For example, yesterday I took the Metro Red Line (subway) from Western/Wilshire to Pershing Square in downtown. I walked up the long flight of stairs on Bunker Hill, next to the twice-again defunct Angel’s Flight (oh how my legs wished the trolly was still working). As I walked through Cal Plaza, I saw a young Asian mother play a sweet game of hide-and-seek with her son. Approaching the Colburn School of Performing Arts on 200 Grand Ave., I saw these WASPy-looking kids getting dropped off and picked up from their music lessons in their luxury sedans and SUVs. A bum came near a young red-headed boy, who was waiting on the edge of the sidewalk, to strike up a conversation with him. "What instrument do you play?" I heard him ask. "The cello," answered the kid in his timid pre-adolescent voice. I thought to myself, What an opportunity! I get to witness this encounter between these two people from two very different worlds, with a huge socioeconomic gap in between them. That anthropology major is ingrained in me, I tell you. I notice and analyze the most random things.

Passing by the Colburn also took me down memory lane. This school once was a part of my childhood. I had piano lessons at Colburn back in the days when it used to be near USC, under the shadow of the formidable Shrine Auditorium. I remember when my lessons had to be re-scheduled whenever some big award show was taking place in there, like the Academy Awards. And in those days (oh my God this is making feel old), luxury cars were not as prevalent as they are today. After all, the country was in a recession and it was the pre-90’s-bull-market era. So there wasn’t no Mercedes Benz or Lexus driving up to the front door of the school every three minutes. My mom took me in our big old tank, the Ford Allstar van, I think it used to be called.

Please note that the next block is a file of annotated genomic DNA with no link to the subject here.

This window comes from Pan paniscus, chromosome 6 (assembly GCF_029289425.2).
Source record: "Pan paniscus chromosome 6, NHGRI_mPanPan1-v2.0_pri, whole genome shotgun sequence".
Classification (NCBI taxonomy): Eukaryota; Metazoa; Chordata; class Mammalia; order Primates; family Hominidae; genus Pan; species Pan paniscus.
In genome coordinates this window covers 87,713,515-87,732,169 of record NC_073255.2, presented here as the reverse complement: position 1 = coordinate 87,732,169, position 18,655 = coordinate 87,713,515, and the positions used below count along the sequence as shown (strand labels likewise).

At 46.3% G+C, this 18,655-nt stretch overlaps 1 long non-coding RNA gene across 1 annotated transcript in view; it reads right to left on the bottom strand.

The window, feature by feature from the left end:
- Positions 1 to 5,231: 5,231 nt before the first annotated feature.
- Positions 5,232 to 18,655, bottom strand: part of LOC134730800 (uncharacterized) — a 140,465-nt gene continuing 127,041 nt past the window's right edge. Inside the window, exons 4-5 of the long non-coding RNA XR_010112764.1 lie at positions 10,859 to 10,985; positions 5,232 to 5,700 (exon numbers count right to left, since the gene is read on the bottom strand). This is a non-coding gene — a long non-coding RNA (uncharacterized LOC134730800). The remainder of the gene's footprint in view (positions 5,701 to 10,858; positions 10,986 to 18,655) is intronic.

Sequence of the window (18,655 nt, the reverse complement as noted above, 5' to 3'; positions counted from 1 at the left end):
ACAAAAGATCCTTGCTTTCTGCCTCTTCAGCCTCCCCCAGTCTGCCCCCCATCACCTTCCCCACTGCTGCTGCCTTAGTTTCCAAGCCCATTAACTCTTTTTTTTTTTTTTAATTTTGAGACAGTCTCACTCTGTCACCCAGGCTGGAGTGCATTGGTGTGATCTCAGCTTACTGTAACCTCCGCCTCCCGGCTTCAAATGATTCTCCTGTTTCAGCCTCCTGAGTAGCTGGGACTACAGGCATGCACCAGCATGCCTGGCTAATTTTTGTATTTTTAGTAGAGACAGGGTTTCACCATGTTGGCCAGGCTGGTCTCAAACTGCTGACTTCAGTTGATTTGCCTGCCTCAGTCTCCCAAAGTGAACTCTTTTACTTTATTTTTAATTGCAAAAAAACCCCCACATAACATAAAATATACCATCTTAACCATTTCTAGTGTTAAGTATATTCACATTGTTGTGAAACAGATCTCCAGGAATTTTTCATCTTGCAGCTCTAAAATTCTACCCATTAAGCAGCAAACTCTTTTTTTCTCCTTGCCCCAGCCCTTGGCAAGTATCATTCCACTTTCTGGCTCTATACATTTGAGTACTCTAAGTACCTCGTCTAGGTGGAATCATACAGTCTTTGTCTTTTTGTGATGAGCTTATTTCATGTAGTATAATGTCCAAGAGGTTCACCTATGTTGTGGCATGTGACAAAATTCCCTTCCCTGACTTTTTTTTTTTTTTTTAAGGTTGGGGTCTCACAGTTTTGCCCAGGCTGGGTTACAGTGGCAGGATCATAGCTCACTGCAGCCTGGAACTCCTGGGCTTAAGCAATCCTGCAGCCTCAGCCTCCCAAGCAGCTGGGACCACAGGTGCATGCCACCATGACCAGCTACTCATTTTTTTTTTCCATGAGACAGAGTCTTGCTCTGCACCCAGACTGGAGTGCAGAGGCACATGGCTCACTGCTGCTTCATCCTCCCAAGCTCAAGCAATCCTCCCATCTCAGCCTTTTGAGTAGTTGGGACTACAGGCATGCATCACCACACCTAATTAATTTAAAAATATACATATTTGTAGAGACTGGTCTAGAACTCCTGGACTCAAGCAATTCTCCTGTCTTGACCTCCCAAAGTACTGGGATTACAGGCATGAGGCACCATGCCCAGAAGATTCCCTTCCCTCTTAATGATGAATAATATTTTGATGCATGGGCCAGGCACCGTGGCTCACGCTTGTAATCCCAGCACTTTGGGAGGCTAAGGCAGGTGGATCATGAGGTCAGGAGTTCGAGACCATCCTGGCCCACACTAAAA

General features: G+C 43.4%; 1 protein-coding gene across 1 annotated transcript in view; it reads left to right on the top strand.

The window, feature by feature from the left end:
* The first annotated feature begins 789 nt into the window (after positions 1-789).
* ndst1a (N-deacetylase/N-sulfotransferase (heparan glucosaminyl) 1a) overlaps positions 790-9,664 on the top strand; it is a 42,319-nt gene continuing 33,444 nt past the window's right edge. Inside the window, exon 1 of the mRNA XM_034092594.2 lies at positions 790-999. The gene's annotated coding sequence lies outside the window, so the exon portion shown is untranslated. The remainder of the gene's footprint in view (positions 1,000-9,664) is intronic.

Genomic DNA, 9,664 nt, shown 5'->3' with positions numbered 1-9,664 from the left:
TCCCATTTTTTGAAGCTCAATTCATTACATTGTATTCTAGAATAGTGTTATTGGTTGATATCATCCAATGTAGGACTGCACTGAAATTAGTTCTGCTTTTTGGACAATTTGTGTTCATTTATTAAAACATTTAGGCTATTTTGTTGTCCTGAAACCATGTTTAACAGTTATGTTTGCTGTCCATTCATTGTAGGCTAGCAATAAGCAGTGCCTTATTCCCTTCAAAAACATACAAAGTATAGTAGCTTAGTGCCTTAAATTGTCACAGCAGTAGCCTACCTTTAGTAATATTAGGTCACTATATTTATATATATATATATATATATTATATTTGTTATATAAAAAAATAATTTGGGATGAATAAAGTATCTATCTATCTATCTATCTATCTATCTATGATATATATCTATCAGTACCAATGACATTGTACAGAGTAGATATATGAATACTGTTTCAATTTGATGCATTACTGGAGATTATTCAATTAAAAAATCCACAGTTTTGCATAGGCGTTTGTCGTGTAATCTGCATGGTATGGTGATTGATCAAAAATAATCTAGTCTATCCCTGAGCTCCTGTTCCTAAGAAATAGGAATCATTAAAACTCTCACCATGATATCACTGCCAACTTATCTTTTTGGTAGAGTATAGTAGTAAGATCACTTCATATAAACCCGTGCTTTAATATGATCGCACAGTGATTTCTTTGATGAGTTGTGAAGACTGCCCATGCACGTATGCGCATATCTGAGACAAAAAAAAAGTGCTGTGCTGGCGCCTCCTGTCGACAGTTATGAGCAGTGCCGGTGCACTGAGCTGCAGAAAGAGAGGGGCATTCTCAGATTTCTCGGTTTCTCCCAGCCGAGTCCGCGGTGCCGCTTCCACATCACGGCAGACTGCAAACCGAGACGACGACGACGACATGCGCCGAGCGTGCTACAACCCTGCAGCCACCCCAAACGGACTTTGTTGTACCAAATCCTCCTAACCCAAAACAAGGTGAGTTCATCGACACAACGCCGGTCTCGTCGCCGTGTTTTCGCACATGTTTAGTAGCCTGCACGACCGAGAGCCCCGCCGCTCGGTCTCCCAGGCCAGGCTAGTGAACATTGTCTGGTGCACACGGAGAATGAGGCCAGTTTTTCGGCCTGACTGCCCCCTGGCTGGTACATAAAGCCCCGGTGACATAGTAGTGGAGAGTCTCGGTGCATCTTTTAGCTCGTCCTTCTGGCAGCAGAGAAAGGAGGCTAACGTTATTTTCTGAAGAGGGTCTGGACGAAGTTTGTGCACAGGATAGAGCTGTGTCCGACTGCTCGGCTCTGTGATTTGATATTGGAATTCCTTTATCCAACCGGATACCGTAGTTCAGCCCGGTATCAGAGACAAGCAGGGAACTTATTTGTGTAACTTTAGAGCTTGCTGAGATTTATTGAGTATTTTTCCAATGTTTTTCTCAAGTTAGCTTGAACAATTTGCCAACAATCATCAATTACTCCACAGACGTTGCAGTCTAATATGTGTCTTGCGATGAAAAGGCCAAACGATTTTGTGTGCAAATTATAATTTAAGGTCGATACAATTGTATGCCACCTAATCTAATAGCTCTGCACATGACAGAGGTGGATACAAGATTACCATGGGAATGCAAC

Anyway, as I neared the Music Center, I was greeted (or more like visually accosted) by the now-finished "space-agey" tin can that is the Walt Disney Concert Hall. Not too fond of the exterior but the interior is gorgeous. Additionally, there is some lovely landscaping in the back.